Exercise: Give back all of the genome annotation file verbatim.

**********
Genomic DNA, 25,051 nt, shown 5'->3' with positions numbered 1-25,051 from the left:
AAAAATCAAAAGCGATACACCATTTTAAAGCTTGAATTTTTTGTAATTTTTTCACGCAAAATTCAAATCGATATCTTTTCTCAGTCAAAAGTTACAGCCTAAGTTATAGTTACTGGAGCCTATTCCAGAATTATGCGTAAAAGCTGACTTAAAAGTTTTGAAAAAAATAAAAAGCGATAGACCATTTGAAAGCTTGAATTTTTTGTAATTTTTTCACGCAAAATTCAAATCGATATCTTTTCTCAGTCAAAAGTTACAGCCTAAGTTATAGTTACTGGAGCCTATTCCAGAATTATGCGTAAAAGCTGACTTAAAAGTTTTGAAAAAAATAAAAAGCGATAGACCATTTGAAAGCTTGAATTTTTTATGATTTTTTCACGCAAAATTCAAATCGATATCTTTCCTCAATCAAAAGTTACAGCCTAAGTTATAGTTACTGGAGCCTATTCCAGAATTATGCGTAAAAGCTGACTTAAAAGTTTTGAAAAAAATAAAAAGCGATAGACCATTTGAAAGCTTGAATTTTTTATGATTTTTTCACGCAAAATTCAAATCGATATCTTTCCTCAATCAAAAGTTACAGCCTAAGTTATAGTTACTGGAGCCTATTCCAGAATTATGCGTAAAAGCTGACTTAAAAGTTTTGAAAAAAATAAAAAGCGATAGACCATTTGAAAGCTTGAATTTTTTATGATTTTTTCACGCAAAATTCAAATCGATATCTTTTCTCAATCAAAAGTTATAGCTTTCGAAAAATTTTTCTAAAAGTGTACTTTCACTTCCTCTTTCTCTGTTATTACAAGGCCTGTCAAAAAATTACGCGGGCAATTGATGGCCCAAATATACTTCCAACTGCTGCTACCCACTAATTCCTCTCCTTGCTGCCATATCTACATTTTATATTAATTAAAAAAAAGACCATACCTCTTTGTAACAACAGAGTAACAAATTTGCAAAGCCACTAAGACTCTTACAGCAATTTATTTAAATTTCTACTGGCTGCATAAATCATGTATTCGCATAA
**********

Genomic DNA, 25,051 nt, shown 5'->3' with positions numbered 1-25,051 from the left:
AAAAATCAAAAGCGATACACCATTTTAAAGCTTGAATTTTTTGTAATTTTTTCACGCAAAATTCAAATCGATATCTTTTCTCAGTCAAAAGTTACAGCCTAAGTTATAGTTACTGGAGCCTATTCCAGAATTATGCGTAAAAGCTGACTTAAAAGTTTTGAAAAAAATAAAAAGCGATAGACCATTTGAAAGCTTGAATTTTTTGTAATTTTTTCACGCAAAATTCAAATCGATATCTTTTCTCAGTCAAAAGTTACAGCCTAAGTTATAGTTACTGGAGCCTATTCCAGAATTATGCGTAAAAGCTGACTTAAAAGTTTTGAAAAAAATAAAAAGCGATAGACCATTTGAAAGCTTGAATTTTTTATGATTTTTTCACGCAAAATTCAAATCGATATCTTTCCTCAATCAAAAGTTACAGCCTAAGTTATAGTTACTGGAGCCTATTCCAGAATTATGCGTAAAAGCTGACTTAAAAGTTTTGAAAAAAATAAAAAGCGATAGACCATTTGAAAGCTTGAATTTTTTATGATTTTTTCACGCAAAATTCAAATCGATATCTTTCCTCAATCAAAAGTTACAGCCTAAGTTATAGTTACTGGAGCCTATTCCAGAATTATGCGTAAAAGCTGACTTAAAAGTTTTGAAAAAAATAAAAAGCGATAGACCATTTGAAAGCTTGAATTTTTTATGATTTTTTCACGCAAAATTCAAATCGATATCTTTTCTCAATCAAAAGTTATAGCTTTCGAAAAATTTTTCTAAAAGTGTACTTTCACTTCCTCTTTCTCTGTTATTACAAGGCCTGTCAAAAAATTACGCGGGCAATTGATGGCCCAAATATACTTCCAACTGCTGCTACCCACTAATTCCTCTCCTTGCTGCCATATCTACATTTTATATTAATTAAAAAAAAGACCATACCTCTTTGTAACAACAGAGTAACAAATTTGCAAAGCCACTAAGACTCTTACAGCAATTTATTTAAATTTCTACTGGCTGCATAAATCATGTATTCGCATAA